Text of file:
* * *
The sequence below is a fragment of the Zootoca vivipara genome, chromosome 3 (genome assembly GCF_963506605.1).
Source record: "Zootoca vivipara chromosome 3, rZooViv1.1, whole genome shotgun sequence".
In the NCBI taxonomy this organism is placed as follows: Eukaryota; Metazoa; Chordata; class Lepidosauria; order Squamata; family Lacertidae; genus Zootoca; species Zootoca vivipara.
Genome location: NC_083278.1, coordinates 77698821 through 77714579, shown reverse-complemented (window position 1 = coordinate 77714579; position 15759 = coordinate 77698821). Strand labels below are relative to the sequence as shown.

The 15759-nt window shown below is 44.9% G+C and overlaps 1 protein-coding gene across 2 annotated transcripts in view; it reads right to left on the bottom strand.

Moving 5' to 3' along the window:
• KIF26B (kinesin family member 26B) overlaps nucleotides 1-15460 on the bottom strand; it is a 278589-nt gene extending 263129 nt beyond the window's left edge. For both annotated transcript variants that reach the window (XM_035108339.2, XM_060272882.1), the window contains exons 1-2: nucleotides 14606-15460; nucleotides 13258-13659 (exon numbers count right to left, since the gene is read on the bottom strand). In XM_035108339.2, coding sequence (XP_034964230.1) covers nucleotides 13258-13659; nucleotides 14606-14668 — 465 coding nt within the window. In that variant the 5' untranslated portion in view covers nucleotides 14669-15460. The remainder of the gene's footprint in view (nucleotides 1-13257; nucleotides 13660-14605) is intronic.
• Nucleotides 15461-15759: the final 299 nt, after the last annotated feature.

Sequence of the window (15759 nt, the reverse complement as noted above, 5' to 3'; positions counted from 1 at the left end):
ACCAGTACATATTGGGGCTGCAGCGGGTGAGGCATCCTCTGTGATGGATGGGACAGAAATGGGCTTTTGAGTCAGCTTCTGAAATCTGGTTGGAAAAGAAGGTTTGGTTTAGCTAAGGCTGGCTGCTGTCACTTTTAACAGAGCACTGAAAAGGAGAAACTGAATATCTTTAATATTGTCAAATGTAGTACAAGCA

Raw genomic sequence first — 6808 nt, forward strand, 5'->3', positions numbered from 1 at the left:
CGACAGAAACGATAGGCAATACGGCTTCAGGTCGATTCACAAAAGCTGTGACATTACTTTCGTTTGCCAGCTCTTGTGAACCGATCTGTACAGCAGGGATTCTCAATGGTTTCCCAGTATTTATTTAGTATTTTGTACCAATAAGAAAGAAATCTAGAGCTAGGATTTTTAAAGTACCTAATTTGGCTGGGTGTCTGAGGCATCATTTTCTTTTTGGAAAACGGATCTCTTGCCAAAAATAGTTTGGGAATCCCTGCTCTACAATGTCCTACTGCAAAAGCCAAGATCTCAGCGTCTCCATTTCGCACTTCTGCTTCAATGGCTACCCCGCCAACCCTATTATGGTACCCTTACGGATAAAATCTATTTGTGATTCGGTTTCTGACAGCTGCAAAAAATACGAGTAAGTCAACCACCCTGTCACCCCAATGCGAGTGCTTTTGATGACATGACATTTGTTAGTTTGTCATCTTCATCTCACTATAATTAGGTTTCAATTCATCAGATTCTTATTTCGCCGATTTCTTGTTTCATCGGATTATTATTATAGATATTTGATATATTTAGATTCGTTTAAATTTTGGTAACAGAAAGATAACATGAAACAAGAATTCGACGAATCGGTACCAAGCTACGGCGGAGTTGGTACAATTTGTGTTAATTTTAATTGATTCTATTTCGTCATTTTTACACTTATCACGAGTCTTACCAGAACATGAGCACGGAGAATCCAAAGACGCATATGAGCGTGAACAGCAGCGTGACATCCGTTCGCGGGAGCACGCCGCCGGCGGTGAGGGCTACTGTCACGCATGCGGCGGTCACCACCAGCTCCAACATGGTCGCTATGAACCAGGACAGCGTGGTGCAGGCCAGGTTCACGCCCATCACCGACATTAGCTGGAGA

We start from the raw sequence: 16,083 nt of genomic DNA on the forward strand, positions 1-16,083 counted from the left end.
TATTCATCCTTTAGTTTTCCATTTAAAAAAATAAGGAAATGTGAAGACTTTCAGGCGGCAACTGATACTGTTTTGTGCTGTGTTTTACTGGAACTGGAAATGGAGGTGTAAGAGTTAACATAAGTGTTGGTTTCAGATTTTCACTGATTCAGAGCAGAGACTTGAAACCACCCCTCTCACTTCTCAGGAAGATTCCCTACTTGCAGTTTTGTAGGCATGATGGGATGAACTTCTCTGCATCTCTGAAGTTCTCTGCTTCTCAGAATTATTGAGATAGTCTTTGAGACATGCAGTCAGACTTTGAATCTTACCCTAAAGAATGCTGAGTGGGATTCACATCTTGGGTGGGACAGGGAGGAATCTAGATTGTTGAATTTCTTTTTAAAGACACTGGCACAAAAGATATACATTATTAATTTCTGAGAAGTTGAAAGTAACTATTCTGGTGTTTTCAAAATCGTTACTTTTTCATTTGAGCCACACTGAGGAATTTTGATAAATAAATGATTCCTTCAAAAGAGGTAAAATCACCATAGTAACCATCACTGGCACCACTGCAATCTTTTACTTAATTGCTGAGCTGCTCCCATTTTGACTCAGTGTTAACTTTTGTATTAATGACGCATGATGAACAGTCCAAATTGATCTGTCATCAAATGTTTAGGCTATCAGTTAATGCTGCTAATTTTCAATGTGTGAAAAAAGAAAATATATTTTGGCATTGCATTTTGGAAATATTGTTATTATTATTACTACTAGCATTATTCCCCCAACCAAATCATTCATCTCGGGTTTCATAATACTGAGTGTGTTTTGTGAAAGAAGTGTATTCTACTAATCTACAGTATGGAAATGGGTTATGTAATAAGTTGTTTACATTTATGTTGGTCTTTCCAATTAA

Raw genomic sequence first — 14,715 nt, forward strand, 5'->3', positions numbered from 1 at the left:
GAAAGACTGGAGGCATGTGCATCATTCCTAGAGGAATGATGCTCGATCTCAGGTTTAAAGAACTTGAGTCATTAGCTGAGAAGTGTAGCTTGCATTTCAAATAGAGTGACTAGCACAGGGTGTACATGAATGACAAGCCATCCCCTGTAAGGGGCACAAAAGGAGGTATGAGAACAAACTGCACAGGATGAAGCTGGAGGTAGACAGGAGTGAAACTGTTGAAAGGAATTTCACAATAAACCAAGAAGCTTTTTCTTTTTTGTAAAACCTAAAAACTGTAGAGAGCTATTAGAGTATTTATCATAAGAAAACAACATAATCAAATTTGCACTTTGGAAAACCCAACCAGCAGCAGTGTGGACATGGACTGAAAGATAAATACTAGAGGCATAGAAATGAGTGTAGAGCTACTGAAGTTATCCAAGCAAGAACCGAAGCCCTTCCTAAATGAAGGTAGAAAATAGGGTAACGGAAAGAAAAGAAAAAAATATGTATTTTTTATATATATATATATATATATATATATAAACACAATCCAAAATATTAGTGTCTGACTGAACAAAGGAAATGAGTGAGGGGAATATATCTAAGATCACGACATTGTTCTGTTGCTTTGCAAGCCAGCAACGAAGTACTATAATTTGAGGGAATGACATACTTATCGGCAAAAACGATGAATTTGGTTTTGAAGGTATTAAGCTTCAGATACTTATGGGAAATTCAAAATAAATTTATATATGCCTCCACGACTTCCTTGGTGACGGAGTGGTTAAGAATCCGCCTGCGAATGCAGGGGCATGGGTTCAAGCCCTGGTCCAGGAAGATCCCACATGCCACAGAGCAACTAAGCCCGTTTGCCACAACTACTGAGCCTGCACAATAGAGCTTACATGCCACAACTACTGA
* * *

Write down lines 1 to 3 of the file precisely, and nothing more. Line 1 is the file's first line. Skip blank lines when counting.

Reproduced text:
The sequence below is a fragment of the Zootoca vivipara genome, chromosome 3 (genome assembly GCF_963506605.1).
Source record: "Zootoca vivipara chromosome 3, rZooViv1.1, whole genome shotgun sequence".
In the NCBI taxonomy this organism is placed as follows: Eukaryota; Metazoa; Chordata; class Lepidosauria; order Squamata; family Lacertidae; genus Zootoca; species Zootoca vivipara.